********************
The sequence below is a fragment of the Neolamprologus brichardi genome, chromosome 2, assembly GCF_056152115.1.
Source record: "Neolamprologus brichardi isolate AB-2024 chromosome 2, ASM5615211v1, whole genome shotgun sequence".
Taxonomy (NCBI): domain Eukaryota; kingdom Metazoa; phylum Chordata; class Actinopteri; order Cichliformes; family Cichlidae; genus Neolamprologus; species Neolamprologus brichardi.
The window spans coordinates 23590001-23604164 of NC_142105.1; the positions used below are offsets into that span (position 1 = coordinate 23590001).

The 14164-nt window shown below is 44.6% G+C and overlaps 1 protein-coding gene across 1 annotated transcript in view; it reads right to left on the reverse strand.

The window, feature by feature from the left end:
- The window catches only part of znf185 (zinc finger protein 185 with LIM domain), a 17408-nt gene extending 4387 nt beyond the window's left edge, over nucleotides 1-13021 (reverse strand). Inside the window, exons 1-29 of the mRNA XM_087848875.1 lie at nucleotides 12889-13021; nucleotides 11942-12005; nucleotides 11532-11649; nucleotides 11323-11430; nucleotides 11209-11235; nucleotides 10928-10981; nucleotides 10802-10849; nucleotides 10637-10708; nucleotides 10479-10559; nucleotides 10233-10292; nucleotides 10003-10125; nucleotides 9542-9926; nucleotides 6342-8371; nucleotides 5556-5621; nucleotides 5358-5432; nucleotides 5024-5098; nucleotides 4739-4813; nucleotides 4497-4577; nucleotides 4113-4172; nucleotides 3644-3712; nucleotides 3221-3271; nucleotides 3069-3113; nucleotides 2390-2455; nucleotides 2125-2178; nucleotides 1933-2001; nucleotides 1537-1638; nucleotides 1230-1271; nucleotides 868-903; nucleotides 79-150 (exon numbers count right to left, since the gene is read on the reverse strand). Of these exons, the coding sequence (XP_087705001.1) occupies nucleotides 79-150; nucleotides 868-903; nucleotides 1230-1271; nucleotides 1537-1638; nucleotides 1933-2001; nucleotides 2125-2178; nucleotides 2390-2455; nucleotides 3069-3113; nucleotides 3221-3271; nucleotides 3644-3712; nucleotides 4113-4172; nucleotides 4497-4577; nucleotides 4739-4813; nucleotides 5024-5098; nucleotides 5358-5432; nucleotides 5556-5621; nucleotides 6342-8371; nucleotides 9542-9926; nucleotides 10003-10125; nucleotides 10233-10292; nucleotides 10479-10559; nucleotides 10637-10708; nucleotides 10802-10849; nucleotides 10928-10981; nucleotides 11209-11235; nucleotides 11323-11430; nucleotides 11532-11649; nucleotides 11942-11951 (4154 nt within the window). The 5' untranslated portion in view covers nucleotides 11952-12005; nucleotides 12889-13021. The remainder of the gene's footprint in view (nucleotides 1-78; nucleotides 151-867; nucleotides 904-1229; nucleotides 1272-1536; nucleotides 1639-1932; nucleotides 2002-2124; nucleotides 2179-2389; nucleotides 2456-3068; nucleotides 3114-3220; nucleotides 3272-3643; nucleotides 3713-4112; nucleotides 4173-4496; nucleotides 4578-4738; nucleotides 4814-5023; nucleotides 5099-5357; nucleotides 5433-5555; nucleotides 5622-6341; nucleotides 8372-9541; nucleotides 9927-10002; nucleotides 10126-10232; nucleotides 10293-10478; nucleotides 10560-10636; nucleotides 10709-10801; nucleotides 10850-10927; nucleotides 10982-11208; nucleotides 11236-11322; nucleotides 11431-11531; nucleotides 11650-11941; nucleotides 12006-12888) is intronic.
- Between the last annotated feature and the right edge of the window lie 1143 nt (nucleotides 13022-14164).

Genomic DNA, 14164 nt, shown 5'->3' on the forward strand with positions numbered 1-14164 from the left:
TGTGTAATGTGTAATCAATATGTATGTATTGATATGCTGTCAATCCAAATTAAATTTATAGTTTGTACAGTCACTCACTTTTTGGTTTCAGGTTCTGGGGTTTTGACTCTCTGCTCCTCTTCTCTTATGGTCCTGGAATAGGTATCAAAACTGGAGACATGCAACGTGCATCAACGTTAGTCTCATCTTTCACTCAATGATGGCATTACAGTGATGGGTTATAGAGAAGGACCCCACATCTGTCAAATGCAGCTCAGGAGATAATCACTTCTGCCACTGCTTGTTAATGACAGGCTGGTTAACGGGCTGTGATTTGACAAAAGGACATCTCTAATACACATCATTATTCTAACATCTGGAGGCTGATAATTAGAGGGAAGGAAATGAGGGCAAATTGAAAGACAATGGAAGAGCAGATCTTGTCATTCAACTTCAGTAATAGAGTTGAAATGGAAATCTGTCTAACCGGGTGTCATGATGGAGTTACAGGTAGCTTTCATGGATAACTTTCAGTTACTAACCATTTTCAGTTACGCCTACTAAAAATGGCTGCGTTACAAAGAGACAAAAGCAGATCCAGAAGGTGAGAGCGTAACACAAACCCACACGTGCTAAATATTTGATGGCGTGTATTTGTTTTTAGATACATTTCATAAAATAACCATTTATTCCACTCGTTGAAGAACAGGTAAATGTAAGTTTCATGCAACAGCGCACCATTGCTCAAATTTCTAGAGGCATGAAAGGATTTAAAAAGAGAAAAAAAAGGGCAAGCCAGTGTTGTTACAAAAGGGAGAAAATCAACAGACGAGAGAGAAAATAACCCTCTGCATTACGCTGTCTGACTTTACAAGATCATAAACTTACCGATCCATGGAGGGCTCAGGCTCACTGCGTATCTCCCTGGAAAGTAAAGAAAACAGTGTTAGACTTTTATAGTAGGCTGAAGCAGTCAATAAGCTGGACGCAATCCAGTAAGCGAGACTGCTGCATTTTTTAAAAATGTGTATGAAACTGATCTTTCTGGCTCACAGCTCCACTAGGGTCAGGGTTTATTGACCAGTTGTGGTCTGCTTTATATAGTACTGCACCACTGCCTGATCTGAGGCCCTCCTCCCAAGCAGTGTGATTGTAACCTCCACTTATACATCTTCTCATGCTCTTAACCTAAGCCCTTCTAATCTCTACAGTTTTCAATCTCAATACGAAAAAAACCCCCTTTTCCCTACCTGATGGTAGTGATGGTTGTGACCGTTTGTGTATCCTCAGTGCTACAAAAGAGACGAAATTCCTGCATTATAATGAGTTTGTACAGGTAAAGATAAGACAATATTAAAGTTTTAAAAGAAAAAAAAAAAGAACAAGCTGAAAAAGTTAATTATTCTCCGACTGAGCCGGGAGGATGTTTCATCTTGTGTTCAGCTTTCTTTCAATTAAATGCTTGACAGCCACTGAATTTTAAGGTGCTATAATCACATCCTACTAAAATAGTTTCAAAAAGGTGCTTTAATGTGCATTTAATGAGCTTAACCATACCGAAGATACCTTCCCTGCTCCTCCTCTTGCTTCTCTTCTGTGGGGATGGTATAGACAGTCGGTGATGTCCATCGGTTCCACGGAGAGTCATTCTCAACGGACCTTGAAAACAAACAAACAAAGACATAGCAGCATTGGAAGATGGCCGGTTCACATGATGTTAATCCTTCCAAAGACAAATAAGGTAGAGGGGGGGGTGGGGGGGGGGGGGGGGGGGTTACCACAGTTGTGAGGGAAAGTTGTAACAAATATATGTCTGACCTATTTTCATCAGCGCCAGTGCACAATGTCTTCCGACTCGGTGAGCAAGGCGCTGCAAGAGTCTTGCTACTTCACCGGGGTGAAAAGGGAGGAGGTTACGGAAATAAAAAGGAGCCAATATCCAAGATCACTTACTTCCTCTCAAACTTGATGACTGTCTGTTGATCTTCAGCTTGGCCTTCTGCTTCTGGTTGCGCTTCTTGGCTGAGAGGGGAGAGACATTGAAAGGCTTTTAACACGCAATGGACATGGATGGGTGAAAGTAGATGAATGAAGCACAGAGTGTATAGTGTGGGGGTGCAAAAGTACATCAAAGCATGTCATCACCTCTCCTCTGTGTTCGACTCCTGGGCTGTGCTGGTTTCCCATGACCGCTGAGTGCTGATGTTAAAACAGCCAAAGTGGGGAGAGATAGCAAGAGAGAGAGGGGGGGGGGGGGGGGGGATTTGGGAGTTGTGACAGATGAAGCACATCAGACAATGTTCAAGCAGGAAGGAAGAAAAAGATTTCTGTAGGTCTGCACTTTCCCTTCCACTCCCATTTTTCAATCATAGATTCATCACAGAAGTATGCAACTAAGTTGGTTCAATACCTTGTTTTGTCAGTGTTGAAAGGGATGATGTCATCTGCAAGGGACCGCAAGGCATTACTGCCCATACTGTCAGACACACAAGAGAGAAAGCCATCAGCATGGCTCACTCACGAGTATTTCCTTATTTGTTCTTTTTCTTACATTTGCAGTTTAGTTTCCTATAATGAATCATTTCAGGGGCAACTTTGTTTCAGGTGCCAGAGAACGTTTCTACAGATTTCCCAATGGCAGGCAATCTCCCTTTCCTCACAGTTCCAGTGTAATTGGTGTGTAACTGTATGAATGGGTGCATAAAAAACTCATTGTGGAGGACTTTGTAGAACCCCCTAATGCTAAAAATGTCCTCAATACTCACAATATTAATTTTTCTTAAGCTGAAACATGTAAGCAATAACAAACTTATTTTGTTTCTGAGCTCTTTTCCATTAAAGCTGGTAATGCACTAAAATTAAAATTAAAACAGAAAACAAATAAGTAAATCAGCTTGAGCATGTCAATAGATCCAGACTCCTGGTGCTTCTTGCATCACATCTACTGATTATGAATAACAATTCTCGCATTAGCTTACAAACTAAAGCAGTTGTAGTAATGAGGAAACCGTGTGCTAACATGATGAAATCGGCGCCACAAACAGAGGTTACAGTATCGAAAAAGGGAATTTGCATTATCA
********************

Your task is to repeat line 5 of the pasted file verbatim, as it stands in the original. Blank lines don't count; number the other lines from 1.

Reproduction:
The 14164-nt window shown below is 44.6% G+C and overlaps 1 protein-coding gene across 1 annotated transcript in view; it reads right to left on the reverse strand.